An Israeli hiker has found a Roman coin that is almost 2,000 years old and only the second of its kind found in the world, authorities say.
The coin, from 107 AD, bears the image of Emperor Augustus but was minted by Emperor Trajan.
The only other example of such a coin is held in the British Museum.
The hiker, Laurie Rimon, will be awarded a certificate of appreciation for good citizenship, Israel’s antiquities authority says.
Ms Rimon, a member of the Kefar Blum kibbutz, was hiking with friends in the eastern Galilee when she discovered a shiny object in the grass.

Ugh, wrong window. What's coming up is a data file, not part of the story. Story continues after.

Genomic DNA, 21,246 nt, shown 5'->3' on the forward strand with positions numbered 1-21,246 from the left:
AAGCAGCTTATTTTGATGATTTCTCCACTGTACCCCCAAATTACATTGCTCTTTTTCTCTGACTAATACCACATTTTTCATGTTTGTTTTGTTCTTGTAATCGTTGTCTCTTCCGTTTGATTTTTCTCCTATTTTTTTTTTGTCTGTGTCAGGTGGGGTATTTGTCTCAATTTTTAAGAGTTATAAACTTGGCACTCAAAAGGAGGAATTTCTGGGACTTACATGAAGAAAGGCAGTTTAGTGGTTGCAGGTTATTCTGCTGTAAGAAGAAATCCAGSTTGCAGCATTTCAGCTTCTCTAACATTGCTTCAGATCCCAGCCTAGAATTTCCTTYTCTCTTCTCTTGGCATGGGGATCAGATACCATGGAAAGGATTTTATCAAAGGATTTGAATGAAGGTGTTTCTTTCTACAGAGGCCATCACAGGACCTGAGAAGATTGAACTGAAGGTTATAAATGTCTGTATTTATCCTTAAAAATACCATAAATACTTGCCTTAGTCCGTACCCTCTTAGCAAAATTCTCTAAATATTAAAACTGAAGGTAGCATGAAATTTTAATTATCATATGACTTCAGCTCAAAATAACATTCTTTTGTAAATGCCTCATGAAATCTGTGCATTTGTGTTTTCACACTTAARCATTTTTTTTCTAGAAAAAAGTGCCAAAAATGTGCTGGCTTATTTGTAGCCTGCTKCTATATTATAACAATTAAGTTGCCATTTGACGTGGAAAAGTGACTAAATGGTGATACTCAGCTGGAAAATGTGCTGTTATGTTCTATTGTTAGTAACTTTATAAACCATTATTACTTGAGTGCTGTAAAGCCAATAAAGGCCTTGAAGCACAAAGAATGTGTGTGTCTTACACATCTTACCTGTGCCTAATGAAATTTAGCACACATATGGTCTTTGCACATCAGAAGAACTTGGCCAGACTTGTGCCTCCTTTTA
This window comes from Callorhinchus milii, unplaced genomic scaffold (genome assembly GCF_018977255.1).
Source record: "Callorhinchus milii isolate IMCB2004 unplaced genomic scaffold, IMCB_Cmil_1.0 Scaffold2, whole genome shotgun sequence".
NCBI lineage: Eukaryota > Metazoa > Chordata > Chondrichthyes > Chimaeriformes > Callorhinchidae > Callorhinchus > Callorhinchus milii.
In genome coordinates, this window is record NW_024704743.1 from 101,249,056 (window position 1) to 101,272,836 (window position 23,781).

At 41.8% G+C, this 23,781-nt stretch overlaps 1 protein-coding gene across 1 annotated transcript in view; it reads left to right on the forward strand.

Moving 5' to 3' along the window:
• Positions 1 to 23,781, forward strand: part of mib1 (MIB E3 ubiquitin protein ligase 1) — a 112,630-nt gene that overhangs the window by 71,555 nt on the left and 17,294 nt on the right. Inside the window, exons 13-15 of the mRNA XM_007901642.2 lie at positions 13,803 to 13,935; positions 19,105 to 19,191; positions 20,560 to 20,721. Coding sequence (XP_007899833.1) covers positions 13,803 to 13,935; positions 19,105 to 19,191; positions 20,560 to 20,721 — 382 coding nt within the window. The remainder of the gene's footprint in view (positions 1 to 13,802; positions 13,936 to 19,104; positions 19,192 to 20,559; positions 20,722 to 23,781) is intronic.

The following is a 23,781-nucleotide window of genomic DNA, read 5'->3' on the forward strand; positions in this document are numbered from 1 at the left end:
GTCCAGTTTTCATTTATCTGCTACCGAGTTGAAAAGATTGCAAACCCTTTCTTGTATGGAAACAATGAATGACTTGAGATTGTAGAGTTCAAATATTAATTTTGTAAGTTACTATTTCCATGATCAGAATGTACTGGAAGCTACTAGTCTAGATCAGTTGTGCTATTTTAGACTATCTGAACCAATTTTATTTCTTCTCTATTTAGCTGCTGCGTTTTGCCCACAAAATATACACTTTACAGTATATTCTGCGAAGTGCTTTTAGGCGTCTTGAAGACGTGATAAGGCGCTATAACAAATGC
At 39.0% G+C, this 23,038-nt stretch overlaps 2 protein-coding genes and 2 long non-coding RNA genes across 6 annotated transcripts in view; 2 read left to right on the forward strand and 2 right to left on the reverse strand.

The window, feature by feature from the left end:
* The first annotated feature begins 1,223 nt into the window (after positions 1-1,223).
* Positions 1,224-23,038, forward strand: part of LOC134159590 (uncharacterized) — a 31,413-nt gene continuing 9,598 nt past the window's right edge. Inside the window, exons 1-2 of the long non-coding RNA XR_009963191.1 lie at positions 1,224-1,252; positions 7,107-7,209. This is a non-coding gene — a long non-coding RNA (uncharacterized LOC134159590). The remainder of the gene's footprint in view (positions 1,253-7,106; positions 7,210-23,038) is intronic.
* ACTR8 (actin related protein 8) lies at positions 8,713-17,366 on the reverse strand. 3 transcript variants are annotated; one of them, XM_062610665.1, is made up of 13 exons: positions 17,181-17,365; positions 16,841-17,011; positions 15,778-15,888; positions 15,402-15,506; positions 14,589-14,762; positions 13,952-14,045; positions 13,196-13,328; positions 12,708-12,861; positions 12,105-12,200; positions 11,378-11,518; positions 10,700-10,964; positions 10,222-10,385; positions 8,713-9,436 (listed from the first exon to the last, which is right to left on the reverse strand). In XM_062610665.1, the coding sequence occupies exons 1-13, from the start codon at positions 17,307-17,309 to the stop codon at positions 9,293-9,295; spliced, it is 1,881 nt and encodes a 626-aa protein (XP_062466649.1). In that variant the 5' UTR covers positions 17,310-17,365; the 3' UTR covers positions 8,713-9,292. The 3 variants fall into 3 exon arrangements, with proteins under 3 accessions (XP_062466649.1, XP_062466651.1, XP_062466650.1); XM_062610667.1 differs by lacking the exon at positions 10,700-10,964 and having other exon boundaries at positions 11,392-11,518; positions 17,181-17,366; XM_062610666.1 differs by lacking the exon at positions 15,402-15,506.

The group’s guide then contacted the Israel Antiquities Authority (IAA), who arrived within two hours.
Ms Rimon then handed over the find, but said “it was not easy parting with the coin”.
“After all, it is not every day one discovers such an amazing object, but I hope I will see it displayed in a museum in the near future,” she said.
Danny Syon, a senior coin expert at the IAA, said the relic was “rare on a global level”.
It was, he said, “part of a series of nostalgic coins that Emperor Trajan minted and dedicated to the Roman emperors that ruled before him”.
The IAA said the recently unearthed coin was “the identical twin brother” to the one kept at the British Museum in London.
The authority said members of the public would be able to enjoy the rare find “soon”.